23. One summer afternoon Mrs. Oedipa Maas came home from a Tupperware party whose hostess had put perhaps too much kirsch in the fondue to find that she, Oedipa, had been named executor, or she supposed executrix, of the estate of one Pierce Inverarity, a California real estate mogul who had once lost two million dollars in his spare time but still had assets numerous and tangled enough to make the job of sorting it all out more than honorary. —Thomas Pynchon, The Crying of Lot 49 (1966)
24. It was a wrong number that started it, the telephone ringing three times in the dead of night, and the voice on the other end asking for someone he was not. —Paul Auster, City of Glass (1985)
25. Through the fence, between the curling flower spaces, I could see them hitting. —William Faulkner, The Sound and the Fury (1929)
26. 124 was spiteful. —Toni Morrison, Beloved (1987)
27. Somewhere in la Mancha, in a place whose name I do not care to remember, a gentleman lived not long ago, one of those who has a lance and ancient shield on a shelf and keeps a skinny nag and a greyhound for racing. —Miguel de Cervantes, Don Quixote (1605; trans. Edith Grossman)
28. Mother died today. —Albert Camus, The Stranger (1942; trans. Stuart Gilbert)
29. Every summer Lin Kong returned to Goose Village to divorce his wife, Shuyu. —Ha Jin, Waiting (1999)
30. The sky above the port was the color of television, tuned to a dead channel. —William Gibson, Neuromancer (1984)
31. I am a sick man . . . I am a spiteful man. —Fyodor Dostoyevsky, Notes from Underground (1864; trans. Michael R. Katz)
32. Where now? Who now? When now? —Samuel Beckett, The Unnamable (1953; trans. Patrick Bowles)
33. Once an angry man dragged his father along the ground through his own orchard. "Stop!" cried the groaning old man at last, "Stop! I did not drag my father beyond this tree." —Gertrude Stein, The Making of Americans (1925)
34. In a sense, I am Jacob Horner. —John Barth, The End of the Road (1958)
35. It was like so, but wasn't. —Richard Powers, Galatea 2.2 (1995)
36. —Money . . . in a voice that rustled. —William Gaddis, J R (1975)
37. Mrs. Dalloway said she would buy the flowers herself. —Virginia Woolf, Mrs. Dalloway (1925)
38. All this happened, more or less. —Kurt Vonnegut, Slaughterhouse-Five (1969)
39. They shoot the white girl first. —Toni Morrison, Paradise (1998)
40. For a long time, I went to bed early. —Marcel Proust, Swann's Way (1913; trans. Lydia Davis)
41. The moment one learns English, complications set in. —Felipe Alfau, Chromos (1990)
42. Dr. Weiss, at forty, knew that her life had been ruined by literature. —Anita Brookner, The Debut (1981)
43. I was the shadow of the waxwing slain / By the false azure in the windowpane; —Vladimir Nabokov, Pale Fire (1962)
44. Ships at a distance have every man's wish on board. —Zora Neale Hurston, Their Eyes Were Watching God (1937)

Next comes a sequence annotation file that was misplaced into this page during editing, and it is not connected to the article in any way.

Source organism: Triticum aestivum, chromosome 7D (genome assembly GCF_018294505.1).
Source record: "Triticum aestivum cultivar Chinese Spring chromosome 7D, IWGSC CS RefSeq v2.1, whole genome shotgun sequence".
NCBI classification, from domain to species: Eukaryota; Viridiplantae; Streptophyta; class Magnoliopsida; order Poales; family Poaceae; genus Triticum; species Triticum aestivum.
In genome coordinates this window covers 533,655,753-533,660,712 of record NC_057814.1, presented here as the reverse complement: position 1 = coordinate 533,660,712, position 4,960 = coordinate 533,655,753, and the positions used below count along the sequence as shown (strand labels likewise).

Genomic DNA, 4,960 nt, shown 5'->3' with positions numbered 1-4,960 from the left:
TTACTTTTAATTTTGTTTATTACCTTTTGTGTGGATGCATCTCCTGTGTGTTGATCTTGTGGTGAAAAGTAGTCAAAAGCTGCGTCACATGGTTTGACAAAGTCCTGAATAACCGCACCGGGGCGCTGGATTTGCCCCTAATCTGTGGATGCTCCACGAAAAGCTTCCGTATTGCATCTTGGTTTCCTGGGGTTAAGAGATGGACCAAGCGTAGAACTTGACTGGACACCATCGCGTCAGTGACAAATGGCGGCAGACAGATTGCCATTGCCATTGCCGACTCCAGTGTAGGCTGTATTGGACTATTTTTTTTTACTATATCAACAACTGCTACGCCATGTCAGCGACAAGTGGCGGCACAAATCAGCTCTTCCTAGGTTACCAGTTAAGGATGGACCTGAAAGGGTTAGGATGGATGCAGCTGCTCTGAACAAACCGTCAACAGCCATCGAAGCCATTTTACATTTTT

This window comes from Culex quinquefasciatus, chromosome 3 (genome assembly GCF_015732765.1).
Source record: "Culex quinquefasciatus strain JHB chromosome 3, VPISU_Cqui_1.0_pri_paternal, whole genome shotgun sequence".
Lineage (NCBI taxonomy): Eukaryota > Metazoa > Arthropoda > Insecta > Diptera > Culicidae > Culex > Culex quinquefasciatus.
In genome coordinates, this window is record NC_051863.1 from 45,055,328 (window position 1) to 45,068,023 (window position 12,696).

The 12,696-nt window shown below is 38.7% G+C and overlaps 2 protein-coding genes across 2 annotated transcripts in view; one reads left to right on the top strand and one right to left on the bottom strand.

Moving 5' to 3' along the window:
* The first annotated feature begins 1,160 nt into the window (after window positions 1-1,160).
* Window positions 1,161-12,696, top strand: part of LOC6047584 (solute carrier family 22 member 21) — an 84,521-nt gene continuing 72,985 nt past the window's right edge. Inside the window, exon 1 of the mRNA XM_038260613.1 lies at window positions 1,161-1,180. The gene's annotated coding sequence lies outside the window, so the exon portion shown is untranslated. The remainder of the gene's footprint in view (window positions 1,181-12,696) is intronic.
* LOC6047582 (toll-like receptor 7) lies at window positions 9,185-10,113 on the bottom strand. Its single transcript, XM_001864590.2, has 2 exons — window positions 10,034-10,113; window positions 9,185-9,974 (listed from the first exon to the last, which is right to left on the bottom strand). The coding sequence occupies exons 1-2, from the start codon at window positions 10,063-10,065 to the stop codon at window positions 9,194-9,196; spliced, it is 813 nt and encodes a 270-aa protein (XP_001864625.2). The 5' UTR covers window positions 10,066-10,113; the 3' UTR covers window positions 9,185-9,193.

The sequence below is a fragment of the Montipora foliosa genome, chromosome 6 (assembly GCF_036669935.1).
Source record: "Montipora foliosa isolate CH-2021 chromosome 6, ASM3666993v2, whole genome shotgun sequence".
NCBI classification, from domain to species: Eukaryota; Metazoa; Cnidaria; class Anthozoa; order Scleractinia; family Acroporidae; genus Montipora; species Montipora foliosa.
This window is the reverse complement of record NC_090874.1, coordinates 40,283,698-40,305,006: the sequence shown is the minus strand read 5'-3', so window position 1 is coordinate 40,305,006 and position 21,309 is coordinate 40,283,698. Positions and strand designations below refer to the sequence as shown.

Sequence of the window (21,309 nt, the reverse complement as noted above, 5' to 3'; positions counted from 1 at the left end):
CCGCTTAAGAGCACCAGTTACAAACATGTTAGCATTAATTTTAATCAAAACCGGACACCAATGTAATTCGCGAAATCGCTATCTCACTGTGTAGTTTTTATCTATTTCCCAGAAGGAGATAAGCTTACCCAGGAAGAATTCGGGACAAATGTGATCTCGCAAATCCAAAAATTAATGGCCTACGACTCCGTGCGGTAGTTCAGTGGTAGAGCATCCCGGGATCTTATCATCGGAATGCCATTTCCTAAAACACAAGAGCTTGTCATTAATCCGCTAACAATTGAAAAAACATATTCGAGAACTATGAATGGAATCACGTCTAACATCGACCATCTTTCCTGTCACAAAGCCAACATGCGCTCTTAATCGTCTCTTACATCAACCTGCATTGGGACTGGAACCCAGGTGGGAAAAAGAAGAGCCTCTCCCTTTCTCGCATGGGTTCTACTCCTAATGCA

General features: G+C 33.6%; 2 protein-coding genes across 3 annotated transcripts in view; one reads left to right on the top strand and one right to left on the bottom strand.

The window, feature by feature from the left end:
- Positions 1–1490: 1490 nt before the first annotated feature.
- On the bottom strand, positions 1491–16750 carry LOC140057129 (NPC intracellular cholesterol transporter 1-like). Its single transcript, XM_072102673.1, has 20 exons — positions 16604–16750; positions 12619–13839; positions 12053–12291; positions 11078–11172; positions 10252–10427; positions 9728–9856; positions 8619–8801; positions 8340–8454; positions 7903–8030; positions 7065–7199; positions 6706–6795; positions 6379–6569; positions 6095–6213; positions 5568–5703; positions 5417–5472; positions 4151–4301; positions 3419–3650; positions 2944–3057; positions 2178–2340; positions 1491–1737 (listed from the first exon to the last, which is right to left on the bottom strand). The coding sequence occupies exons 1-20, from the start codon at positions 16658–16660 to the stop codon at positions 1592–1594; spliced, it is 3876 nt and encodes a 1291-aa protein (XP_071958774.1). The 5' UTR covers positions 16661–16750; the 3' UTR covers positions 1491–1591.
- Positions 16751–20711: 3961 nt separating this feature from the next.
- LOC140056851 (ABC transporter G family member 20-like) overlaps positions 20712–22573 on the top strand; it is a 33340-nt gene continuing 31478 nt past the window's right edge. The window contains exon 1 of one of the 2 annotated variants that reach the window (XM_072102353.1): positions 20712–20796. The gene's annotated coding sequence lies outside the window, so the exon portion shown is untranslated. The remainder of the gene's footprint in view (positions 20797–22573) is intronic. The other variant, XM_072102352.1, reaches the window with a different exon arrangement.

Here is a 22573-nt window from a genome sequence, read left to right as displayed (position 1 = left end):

45. I had the story, bit by bit, from various people, and, as generally happens in such cases, each time it was a different story. —Edith Wharton, Ethan Frome (1911)
46. Ages ago, Alex, Allen and Alva arrived at Antibes, and Alva allowing all, allowing anyone, against Alex's admonition, against Allen's angry assertion: another African amusement . . . anyhow, as all argued, an awesome African army assembled and arduously advanced against an African anthill, assiduously annihilating ant after ant, and afterward, Alex astonishingly accuses Albert as also accepting Africa's antipodal ant annexation. —Walter Abish, Alphabetical Africa (1974)
47. There was a boy called Eustace Clarence Scrubb, and he almost deserved it. —C. S. Lewis, The Voyage of the Dawn Treader (1952)
48. He was an old man who fished alone in a skiff in the Gulf Stream and he had gone eighty-four days now without taking a fish. —Ernest Hemingway, The Old Man and the Sea (1952)
49. It was the day my grandmother exploded. —Iain M. Banks, The Crow Road (1992)
50. I was born twice: first, as a baby girl, on a remarkably smogless Detroit day in January of 1960; and then again, as a teenage boy, in an emergency room near Petoskey, Michigan, in August of 1974. —Jeffrey Eugenides, Middlesex (2002)
51. Elmer Gantry was drunk. —Sinclair Lewis, Elmer Gantry (1927)
52. We started dying before the snow, and like the snow, we continued to fall. —Louise Erdrich, Tracks (1988)
53. It was a pleasure to burn. —Ray Bradbury, Fahrenheit 451 (1953)
54. A story has no beginning or end; arbitrarily one chooses that moment of experience from which to look back or from which to look ahead. —Graham Greene, The End of the Affair (1951)
55. Having placed in my mouth sufficient bread for three minutes' chewing, I withdrew my powers of sensual perception and retired into the privacy of my mind, my eyes and face assuming a vacant and preoccupied expression. —Flann O'Brien, At Swim-Two-Birds (1939)
56. I was born in the Year 1632, in the City of York, of a good Family, tho' not of that Country, my Father being a Foreigner of Bremen, who settled first at Hull; He got a good Estate by Merchandise, and leaving off his Trade, lived afterward at York, from whence he had married my Mother, whose Relations were named Robinson, a very good Family in that Country, and from whom I was called Robinson Kreutznaer; but by the usual Corruption of Words in England, we are now called, nay we call our selves, and write our Name Crusoe, and so my Companions always call'd me. —Daniel Defoe, Robinson Crusoe (1719)